from Ann Abraham, the Parliamentary Ombudsman, into the Equitable Life affair couldn't have come at a worse time for the government and a better time for the policyholders who, in the Ombudsman's blunt words, have been denied justice.
This report, issued under exceptional powers given to the Ombudsman to use when its recommendations are ignored, its a ticking political timebomb. We know that there are MPs and Peers from all parties who are 100% on the side of the Equitable Life policyholders who lost out because of the failings of government departments and regulators and that they are already fuming over the government's callous treatment of their constituents. Because of this all party backing, this report will almost certainly be debated on the floor of the House at some stage and, if the policyholders' supporters can force a vote on the issue there is a very good chance the government will be defeated. Coming so soon after the Gurkha vote, the farce over MPs' expenses and the probable rebellion and possible defeat on Royal Mail privatisation, this would be a devastating blow to Gordon Brown. Depending on the timing and the extent of Labour's trouncing in the local and European elections at the beginning of June it could even contribute to the termination of his premiership. The stakes are high.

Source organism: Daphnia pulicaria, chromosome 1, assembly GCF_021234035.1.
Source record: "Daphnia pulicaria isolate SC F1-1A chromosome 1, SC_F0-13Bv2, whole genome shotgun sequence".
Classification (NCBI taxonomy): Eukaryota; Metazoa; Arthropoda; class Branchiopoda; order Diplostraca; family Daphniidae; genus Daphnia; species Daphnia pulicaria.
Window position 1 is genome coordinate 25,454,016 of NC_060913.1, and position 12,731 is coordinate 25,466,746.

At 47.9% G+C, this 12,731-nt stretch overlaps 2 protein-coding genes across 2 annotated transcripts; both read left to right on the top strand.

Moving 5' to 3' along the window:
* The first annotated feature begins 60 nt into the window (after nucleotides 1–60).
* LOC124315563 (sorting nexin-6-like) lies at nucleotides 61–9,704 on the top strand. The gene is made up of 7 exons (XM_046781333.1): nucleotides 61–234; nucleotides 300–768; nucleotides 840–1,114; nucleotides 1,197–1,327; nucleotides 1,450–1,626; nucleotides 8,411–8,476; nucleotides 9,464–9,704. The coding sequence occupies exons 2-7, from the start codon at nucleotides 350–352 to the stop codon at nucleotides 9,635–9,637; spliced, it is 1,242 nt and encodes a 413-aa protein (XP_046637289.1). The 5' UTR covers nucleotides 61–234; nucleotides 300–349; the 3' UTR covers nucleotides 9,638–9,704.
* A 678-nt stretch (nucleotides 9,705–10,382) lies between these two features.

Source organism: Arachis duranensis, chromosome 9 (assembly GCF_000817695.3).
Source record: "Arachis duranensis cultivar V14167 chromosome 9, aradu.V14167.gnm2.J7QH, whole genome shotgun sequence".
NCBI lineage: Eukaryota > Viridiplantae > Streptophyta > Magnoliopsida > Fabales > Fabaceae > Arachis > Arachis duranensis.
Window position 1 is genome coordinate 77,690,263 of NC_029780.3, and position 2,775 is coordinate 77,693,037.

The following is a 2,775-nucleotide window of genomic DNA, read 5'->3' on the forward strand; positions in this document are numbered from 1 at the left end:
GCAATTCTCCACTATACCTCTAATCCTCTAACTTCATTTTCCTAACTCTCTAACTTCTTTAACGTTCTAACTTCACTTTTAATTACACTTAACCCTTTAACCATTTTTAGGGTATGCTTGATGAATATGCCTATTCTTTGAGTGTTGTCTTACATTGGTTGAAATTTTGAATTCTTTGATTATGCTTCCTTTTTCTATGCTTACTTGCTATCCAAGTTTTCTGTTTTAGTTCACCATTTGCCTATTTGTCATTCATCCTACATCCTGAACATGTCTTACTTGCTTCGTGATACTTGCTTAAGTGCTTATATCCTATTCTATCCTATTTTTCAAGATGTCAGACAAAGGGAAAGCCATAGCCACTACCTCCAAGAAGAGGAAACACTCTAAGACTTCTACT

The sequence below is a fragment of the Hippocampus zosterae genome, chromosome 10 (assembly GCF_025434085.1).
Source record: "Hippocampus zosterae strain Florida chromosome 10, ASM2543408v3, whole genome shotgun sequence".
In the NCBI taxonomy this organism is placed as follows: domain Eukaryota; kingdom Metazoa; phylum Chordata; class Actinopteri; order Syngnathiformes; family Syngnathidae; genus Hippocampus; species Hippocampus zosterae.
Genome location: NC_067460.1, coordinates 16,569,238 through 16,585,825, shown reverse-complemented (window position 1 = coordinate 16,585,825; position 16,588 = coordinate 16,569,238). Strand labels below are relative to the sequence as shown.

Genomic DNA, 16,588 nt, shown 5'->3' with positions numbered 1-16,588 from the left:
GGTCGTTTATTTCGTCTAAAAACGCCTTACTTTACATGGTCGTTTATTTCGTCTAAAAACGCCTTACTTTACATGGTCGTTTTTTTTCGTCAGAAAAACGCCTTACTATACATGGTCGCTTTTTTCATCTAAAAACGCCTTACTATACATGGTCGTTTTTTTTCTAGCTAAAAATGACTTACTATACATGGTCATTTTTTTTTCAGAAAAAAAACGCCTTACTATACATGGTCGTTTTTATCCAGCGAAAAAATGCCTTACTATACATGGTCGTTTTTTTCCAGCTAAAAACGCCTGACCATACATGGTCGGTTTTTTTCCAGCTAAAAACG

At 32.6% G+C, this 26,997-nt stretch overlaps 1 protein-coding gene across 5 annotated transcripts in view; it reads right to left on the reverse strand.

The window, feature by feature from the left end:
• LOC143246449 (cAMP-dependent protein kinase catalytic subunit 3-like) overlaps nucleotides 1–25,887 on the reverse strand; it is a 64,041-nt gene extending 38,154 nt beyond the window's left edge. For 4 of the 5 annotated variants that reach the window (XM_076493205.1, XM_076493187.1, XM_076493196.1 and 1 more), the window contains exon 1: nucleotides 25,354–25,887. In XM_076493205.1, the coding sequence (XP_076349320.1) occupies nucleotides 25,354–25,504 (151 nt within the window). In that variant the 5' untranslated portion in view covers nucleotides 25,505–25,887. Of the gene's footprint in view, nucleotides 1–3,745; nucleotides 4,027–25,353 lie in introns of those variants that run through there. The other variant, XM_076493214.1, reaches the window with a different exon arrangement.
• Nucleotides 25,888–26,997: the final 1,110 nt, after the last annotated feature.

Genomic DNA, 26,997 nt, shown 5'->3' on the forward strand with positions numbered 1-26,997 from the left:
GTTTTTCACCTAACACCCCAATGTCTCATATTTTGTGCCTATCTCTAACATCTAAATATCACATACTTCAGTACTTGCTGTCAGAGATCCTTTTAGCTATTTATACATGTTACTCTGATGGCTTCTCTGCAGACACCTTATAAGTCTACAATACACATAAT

What this means is that there is a real chance - despite the government's limp and dismissive response this morning - of getting justice for the Equitable Life policyholders before too many more of them die. The government may feel that it needs to defuse this timebomb and might be persuaded to put some hard cash on the table now. If it does, I hope that a fast track method of getting it in the right hands can be devised. I still think the vehicle for handling this is there in the form of the Financial Services Compensation Scheme
and its stock is currently very high with MPs after the Treasury Select Committee sang its praises in its latest report